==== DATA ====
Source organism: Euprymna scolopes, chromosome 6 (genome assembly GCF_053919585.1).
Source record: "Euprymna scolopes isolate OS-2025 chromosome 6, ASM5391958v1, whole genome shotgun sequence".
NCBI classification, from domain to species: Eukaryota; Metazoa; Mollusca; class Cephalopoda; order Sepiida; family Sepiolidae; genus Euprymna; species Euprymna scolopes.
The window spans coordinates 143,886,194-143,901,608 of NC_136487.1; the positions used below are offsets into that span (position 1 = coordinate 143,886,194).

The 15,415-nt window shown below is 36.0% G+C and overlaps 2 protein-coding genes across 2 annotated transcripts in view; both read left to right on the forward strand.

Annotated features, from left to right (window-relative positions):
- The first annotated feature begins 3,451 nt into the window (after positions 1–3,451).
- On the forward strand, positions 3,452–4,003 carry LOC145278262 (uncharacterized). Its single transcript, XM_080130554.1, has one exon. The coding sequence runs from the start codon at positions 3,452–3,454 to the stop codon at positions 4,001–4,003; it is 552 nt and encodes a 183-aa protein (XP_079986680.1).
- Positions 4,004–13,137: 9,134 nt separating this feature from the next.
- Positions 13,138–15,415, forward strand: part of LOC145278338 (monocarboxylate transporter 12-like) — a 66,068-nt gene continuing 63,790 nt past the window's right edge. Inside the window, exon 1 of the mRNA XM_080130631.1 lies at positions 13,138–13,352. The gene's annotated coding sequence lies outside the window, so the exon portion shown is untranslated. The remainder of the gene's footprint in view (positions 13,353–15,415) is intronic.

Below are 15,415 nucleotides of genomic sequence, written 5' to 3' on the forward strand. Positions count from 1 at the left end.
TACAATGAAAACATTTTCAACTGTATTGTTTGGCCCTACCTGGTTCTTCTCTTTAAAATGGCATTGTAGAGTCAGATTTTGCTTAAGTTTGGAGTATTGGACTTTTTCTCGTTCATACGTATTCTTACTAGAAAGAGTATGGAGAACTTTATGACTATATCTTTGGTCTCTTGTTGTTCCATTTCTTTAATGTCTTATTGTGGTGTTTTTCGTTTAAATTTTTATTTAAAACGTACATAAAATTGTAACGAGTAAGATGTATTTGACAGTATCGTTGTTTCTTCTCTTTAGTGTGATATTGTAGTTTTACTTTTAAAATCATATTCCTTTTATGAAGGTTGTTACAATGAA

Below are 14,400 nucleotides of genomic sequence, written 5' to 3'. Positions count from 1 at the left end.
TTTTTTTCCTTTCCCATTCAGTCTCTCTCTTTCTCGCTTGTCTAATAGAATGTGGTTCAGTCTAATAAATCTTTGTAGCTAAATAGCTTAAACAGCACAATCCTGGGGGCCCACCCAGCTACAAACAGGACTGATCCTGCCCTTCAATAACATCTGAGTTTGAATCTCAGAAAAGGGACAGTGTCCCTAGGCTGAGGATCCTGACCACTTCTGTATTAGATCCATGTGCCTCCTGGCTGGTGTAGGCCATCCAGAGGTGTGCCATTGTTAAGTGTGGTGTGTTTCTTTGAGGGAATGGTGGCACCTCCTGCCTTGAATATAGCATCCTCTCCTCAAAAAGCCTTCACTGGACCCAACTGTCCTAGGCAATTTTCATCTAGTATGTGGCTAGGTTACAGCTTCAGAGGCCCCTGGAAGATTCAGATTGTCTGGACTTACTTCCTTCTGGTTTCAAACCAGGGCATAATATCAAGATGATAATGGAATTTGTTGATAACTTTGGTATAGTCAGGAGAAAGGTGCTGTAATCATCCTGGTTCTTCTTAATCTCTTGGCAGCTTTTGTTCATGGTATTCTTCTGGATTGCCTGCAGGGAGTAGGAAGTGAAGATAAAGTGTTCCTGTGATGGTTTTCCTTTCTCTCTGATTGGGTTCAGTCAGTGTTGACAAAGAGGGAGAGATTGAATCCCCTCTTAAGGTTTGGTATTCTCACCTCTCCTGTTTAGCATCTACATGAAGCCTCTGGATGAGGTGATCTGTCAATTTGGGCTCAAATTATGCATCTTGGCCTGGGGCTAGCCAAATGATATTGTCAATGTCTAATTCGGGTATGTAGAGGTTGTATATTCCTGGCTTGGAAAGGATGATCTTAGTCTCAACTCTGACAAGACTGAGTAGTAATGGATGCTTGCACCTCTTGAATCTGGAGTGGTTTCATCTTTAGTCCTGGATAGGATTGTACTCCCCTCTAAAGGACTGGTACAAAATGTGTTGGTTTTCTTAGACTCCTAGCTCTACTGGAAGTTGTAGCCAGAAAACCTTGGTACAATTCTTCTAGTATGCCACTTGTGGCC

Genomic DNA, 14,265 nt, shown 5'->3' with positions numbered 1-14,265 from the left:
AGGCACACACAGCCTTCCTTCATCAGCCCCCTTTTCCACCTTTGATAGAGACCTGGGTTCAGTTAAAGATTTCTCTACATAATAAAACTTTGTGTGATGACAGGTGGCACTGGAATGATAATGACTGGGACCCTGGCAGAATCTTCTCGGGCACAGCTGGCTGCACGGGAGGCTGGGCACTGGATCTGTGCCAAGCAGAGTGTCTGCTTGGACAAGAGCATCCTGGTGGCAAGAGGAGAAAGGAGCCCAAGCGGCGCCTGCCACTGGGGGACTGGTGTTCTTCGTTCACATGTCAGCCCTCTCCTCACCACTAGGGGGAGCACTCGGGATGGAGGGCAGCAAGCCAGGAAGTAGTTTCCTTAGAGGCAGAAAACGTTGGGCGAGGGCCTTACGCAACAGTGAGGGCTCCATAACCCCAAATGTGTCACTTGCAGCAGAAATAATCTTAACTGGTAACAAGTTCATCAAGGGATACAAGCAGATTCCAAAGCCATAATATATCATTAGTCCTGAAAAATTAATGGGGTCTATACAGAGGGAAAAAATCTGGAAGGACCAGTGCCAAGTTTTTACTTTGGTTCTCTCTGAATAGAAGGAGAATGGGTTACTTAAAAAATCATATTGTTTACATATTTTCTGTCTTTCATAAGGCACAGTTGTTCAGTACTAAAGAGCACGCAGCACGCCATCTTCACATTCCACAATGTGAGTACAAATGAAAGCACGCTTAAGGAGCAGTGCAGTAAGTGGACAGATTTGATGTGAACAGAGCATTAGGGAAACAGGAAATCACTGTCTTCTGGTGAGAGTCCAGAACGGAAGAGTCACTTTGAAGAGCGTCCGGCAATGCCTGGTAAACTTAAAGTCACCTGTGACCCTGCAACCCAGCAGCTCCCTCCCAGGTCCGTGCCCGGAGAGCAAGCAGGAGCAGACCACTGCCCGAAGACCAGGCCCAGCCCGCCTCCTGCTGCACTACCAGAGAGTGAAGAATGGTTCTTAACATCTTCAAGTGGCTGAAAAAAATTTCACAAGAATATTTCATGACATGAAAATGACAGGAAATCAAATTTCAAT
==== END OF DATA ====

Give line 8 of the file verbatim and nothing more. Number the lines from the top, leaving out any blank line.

- On the forward strand, positions 3,452–4,003 carry LOC145278262 (uncharacterized). Its single transcript, XM_080130554.1, has one exon. The coding sequence runs from the start codon at positions 3,452–3,454 to the stop codon at positions 4,001–4,003; it is 552 nt and encodes a 183-aa protein (XP_079986680.1).